‘I also had recruiters tell me that no one wanted to hire someone who was damaged goods’
I had an unique situation; the nonprofit where I had been working was going through some growing pains when I got there. I worked well for a long time (several years), taking on more and more responsibilities. Suddenly, I had too much on my plate. I couldn’t do it all (I was doing 3 peoples’ jobs at that point). My boss’ boss decided that it was time for new blood (out of a staff of 15, he had similarly let go 3 others in the 3 years I’d been there, although none of them lasted as long as I did). My boss fought for me and lost. That’s what happens when you have a situation like a nonprofit, especially in an “at will” state. You are never safe. Because it was not my choice to leave, I was still eligible for unemployment benefits. But I had a lot of explaining to do at job interviews.
There were days where I literally didn’t leave the couch, or shower. I was busy much of the time, taking classes, cleaning the house, gardening, and of course searching for jobs (trust me, there was very little out there … looking day after day I kept seeing the same crappy $10/hour without benefits entry-level junk … I’m college-educated with over a decade of work experience and a broad skill base). But there were days, especially after I’d had a pretty brutal rejection, or after I’d spent hours and hours sending my resume off into the internet with nary a response, that I couldn’t face the thought of another second of hunting. It’s different, when you’re looking for a job in times of plenty. Or when you’re employed. There are lots of great positions out there. But when you’re looking during a recession, and for a job without having a specific one in mind (I’ve got a ton of experience, but I’m not, say, specifically trained in healthcare billing or some other fast-growing specialized field), you’re stuck.
I remember one interview in particular where the interviewer pushed to find out why I was out of work, what had happened at my last job. She pushed and pushed until I finally cracked, saying “He was a hard person to work for, okay?” I knew I’d lost every hope of getting that job. But I just wanted to be done with the interview. I also had recruiters tell me that no one wanted to hire someone who was damaged goods and that I should just take whatever jobs came my way ($10/hour or not), just so I was employed.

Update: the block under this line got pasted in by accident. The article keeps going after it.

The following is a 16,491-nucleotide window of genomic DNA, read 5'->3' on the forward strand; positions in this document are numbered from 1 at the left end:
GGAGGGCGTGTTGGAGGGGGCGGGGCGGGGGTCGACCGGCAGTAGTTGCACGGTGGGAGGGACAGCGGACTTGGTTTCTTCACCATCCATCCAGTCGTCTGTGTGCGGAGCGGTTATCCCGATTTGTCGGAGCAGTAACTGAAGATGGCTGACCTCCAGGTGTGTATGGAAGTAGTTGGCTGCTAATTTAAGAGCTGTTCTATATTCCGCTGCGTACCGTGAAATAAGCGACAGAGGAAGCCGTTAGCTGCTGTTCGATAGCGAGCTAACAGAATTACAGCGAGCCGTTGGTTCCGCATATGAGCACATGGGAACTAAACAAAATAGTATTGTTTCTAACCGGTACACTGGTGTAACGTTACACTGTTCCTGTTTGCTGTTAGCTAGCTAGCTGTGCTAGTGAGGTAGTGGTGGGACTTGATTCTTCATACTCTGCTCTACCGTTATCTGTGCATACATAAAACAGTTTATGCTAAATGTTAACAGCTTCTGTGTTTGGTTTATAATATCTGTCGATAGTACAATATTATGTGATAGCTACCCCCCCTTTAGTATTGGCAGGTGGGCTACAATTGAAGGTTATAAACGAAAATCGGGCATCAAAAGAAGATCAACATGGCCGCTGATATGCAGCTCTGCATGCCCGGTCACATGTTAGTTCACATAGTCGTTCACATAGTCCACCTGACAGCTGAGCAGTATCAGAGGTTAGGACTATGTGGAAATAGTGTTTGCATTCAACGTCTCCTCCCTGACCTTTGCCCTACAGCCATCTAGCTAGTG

Unemployment Insurance was the only way my husband and I didn’t have to move in with my parents. Even so, I felt badly about using it. And got a ton of grief from friends, who said I was “milking it” when I confessed that I’d been so depressed that week that I didn’t apply for a single job. I came dangerously close to exhausting my UI benefits - I was within a month of my last extension when I found my job.
The job I ultimately got used to be plentiful—in 2005, similar positions at the same company were being posted on an almost-daily basis, and would typically get around 50 applicants. Now, my job was one of only two posted in the last six months at that company. And there were 265 applicants. Yes, I feel blessed.
I started my full-time job a month and a half ago. It was worth the wait—I love what I’m doing and who I’m doing it with—but it was a really tough ride.
When you know someone who knows someone, who can vouch for you, you have a much better chance of getting a job with the company you want/in the field you want. Network, network, network. I can’t say it enough. LinkedIn is awesome, but enlist your Facebook contacts, or join a networking group. I know it’s horrible to ask your friends to keep their eyes out, but in the end that’s how I got hired.
There aren’t enough resources for retraining, especially of college-educated people. I was lucky enough to land in a pilot program through the Employment Development Department which helped me to focus my job search and learn how to network. But the vast majority of us are on our own (I even felt alone, after finishing the program at times). We need better support, including counseling and health insurance (the scariest/most expensive part of being unemployed). And we need to abolish the stigma of the unemployed worker. Just because you’re not currently working doesn’t mean you wouldn’t be an excellent asset to a company.
E.S., via email